For those who would rather not play against human opponents, Section 8 provides Instant Action games, which play the same as the multiplayer, except the other players are AI bots. Bot difficulty can be set to several different difficulty levels to tailor the challenge, and these bots are no slouches. Your artificial adversaries will go after capture points, work to complete DCMs, and purchase deployables in a very human fashion, which makes Instant Action a great training ground for the multiplayer, and a fun experience in its own right if human opposition is lacking. There's the option to play humans versus bots, or the "Swarm" and "Super Swarm" game types, which stack the teams unevenly to provide a stiffer challenge for players. This variety of game modes ensures that anyone looking to enjoy Section 8's gameplay will find a mode for them.
Weapon balance appears to be one of Section 8's major question marks. The shotgun feels underpowered, and the rocket launcher utterly lacks splash damage. While it's a force to be reckoned with against turrets or tanks, its almost impossible to use effectively against infantry. The machine gun and assault rifle stand out as the two most effective weapons, meaning you'll see one of them in use by virtually everyone. Tanks, which are supposed to be the game's ultimate killing machines, prove so difficult to control that they're unlikely to be seen much in the multiplayer arena. Then there's the HUD, which takes a some getting used to. While it provides plenty of useful info to help players make decisions in the thick of battle, it looks rather small. Even in HD, I had to move a couple feet closer to the screen to see everything effectively, which I've never had to do for any other shooter.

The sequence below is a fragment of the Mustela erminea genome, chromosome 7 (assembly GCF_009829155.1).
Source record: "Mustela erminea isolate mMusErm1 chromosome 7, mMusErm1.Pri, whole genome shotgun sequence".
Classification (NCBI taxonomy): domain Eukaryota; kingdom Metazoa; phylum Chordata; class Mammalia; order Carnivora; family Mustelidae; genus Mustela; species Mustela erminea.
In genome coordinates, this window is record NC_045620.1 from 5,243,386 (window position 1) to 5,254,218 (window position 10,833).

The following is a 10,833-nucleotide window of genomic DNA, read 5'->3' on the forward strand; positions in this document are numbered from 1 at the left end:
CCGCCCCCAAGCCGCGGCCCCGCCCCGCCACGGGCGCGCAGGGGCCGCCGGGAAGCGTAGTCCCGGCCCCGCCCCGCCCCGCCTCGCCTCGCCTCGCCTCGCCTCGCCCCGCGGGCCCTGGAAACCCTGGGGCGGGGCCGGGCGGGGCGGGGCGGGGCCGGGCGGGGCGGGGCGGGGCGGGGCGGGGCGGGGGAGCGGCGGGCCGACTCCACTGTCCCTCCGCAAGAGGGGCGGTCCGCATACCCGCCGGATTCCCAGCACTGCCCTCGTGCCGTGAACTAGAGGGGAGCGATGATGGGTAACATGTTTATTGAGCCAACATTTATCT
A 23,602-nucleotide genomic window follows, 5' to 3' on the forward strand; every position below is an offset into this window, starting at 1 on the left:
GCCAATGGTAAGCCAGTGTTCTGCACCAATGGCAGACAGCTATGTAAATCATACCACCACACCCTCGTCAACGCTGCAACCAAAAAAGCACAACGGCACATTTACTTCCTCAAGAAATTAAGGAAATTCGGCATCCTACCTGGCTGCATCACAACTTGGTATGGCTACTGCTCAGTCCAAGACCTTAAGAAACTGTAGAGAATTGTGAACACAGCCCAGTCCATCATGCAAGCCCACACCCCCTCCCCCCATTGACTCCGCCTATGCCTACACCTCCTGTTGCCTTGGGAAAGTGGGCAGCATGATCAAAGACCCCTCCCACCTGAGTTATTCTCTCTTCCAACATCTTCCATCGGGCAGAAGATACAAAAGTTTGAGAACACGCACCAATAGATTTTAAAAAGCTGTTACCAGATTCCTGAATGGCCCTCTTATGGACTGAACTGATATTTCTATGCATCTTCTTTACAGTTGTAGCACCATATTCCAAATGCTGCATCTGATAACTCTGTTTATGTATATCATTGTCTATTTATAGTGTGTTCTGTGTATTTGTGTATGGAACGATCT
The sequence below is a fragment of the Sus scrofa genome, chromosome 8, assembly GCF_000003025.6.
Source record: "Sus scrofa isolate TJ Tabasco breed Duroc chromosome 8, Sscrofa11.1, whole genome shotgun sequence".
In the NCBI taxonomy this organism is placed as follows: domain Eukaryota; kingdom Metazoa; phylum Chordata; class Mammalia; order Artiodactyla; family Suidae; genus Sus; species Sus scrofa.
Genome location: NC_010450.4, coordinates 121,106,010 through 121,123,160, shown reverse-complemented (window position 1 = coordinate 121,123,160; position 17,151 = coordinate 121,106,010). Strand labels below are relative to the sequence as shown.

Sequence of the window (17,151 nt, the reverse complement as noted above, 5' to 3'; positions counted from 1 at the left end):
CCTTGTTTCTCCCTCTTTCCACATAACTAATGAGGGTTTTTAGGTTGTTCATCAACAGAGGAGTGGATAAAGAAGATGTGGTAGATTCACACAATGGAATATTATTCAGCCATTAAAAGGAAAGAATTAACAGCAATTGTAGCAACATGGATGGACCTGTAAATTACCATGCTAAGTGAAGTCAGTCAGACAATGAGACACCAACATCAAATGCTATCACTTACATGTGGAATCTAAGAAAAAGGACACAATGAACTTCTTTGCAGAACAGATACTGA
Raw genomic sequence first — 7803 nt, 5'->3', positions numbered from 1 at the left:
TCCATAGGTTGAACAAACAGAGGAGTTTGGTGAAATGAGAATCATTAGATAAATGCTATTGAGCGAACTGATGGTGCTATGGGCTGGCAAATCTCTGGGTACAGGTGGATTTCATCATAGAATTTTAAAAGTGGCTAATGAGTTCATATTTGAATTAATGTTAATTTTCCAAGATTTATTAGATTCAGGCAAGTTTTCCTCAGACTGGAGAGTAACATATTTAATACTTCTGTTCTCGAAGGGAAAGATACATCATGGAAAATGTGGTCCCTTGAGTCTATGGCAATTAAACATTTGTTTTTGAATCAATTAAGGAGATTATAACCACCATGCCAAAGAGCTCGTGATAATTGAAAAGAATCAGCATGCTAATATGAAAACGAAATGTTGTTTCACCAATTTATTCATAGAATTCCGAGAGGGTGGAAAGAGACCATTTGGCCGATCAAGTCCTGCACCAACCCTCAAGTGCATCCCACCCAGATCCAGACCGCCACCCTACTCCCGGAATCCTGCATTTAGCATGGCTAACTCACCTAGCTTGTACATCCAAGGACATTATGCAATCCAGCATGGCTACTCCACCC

Section 8's maps are massive and varied in their visual aesthetic, making them interesting to run around and do battle in. The space marine art style to the weapons, armor, and buildings looks pretty generic, and in during some rare moments of the most intense conflict, the frame-rate was known to slow down. Audio is uniformly bland, with forgettable weapon sound effects and voice acting that sounds muffled and tinny. While I'm sure this is meant to replicate the possible sound of communications through space marine helmets, it sounds terrible.
As a multiplayer-centric title, of course this game is going to sport a plethora of multiplayer achievements. There's a decent mix between easy and more challenging achievements, though a little more creativity in the achievements would have been nice. There are points for ranking up in multiplayer, but these aren't nearly as insane to acquire as Gears of War 2, or the 0 pointer for 10th prestige in World at War. Section 8 even features achievement tracking, and can further break down achievements by type. Unfortunately, Section 8's achievements can glitch and not unlock when they should. Developer TimeGate says it is aware of the problem and working on a fix, but there's no news on when or if it will arrive.
Providing a complex and multi-layered experience, Section 8 is one of the better multiplayer titles currently available on the 360. With clan support, stat tracking, and more, hopefully this game will sell well and build up the sizable community needed to keep the battles large and epic. Despite some need for the weapon balance to be re-tuned, an undersized HUD, and poor tank controls, Section 8 is a blast, and worth checking out if you're into large-scale multiplayer battles.
Generic weapons fire and poor voice acting are the hallmarks of forgettable audio.
The maps are huge and fun to do battle on, but the space marine art style for soldiers, building, and weapons is pretty generic.
Section 8 takes some time to learn, but once the game mechanics are understood, it's a deep and rewarding experience. An undersized HUD and poor tank controls are the only complaints.
Multiplayer is what Section 8 is all about, and the action here is dynamic and intense. There's plenty of stat-tracking, community support, and variety of in game modes to keep the game interesting for quite some time.
There's a fair variety between easy and more challenging achievements, though much of the list is rather generic, and encountering glitched achievements isn't acceptable. Hopefully that is patched soon.
Section 8 provides complex and dynamic battles set on huge maps, and is certainly one of the better multiplayer games available on the Xbox 360. Hopefully the game can build and retain the community it needs to keep those epic battles rolling at their full potential.